NEWS: NETWORK WORLD SECURITY
Setup News Ticker
   NEWS: NETWORK WORLD SECURITY
Network World Security
Jul 29, 2021

Cisco preps now for the hybrid workforce
Work-from employees will no longer be treated as a second-class citizen, which means they will get best-in-class technology including SD-WAN appliances, cellular backup alternatives, zero trust security support and maybe even battery backup.

That's at least part of the plan for hybrid workers now and moving forward, said Cisco's Todd Nightingale, executive vice president and general manager of the company's Enterprise Networking & Cloud business. "The ‘return-to-office' concept is a myth--it's a world we have left behind."

To read this article in full, please click here



Network World Security
Jul 28, 2021

Feds' demand for software standards could boost enterprise security
Enterprises can look for more transparency from software vendors after the Biden Administration's recent mandate that software bills of materials be provided by companies attempting to do business with the federal government.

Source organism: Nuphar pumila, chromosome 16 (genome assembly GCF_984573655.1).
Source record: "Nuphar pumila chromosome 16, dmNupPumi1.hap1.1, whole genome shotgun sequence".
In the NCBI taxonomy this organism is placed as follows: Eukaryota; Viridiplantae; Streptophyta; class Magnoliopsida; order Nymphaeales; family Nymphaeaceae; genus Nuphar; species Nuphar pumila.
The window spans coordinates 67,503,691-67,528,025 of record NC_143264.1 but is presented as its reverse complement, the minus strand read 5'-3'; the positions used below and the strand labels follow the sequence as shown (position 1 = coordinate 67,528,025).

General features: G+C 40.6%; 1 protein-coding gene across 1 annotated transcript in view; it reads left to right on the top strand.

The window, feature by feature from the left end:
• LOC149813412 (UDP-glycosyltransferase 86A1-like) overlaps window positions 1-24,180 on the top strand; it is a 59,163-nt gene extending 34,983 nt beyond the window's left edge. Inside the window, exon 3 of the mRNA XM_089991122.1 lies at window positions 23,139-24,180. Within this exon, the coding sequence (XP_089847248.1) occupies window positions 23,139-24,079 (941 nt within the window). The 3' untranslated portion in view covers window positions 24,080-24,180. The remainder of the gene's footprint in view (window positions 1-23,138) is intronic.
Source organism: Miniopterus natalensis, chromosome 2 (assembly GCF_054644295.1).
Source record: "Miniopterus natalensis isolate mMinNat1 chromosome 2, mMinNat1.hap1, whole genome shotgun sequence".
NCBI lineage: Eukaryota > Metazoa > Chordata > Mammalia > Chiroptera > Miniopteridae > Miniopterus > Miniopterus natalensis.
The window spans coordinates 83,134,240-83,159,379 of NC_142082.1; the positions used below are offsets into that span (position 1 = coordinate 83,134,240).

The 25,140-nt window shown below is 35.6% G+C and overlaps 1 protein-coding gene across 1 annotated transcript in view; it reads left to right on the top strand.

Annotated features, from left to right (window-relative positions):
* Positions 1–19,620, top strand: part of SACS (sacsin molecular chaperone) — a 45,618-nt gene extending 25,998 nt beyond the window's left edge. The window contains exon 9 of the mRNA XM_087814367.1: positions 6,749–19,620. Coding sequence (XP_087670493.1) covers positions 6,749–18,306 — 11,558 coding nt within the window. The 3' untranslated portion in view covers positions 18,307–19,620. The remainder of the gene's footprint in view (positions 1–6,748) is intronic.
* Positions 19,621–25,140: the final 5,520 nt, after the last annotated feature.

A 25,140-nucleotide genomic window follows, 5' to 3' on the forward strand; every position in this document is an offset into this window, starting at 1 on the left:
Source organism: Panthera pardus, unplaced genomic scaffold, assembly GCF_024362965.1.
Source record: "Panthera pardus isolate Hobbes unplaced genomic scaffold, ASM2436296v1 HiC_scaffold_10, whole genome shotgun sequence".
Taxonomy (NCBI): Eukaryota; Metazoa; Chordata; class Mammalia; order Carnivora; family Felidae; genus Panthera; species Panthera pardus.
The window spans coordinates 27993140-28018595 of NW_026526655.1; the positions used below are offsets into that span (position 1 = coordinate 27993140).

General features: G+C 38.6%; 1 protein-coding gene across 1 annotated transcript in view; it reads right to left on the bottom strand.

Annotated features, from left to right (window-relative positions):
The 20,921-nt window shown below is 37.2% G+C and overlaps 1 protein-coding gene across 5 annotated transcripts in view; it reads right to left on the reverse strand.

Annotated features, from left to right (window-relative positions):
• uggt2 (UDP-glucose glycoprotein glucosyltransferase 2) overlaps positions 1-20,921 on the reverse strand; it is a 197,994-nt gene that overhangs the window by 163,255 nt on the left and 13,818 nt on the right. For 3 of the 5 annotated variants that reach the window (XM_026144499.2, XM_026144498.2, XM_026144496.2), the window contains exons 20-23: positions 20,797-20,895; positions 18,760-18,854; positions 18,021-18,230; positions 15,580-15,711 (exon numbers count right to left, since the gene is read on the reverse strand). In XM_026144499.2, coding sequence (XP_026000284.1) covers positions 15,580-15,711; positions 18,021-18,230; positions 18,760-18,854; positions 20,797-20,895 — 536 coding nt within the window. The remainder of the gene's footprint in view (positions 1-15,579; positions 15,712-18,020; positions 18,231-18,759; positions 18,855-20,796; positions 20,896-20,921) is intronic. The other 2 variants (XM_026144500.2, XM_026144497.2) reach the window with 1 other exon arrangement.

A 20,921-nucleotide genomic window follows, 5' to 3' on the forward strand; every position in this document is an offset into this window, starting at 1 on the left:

Software bills of materials, frequently abbreviated to SBOMs, aren't a new concept. The idea comes from the manufacturing sector, where it's often crucial for buyers to fully understand the components and materials that were used to make a particular piece of equipment.

The 10 most powerful companies in enterprise networking 2021 For example, a train engine might contain parts that aren't rated for certain levels of vibration stress, making it unsuitable for use on a particular type of track. The goal of an SBOM is similar, listing all the proprietary, open source, and licensed components being used in a particular piece of software, so that a buyer can review it and check whether any of those components are outdated or insecure.

To read this article in full, please click here



Network World Security
Jul 27, 2021

IBM upgrades its Big Iron OS for better cloud, security, and AI support
IBM continues to fine-tune its mainframe to keep it attractive to enterprise users interested in keeping the Big Iron in their cloud and AI-application development plans.

The company released a new version of the mainframe operating system—z/OS V2.5—that includes beefed-up support for containers, AI, and security.

Chip shortage will hit hardware buyers for months to years According to IBM, applications are at the heart of transactional and batch workloads running on z/OS. Fundamentally, developing new applications while modernizing existing applications is part of the digital transformation occurring in many enterprises.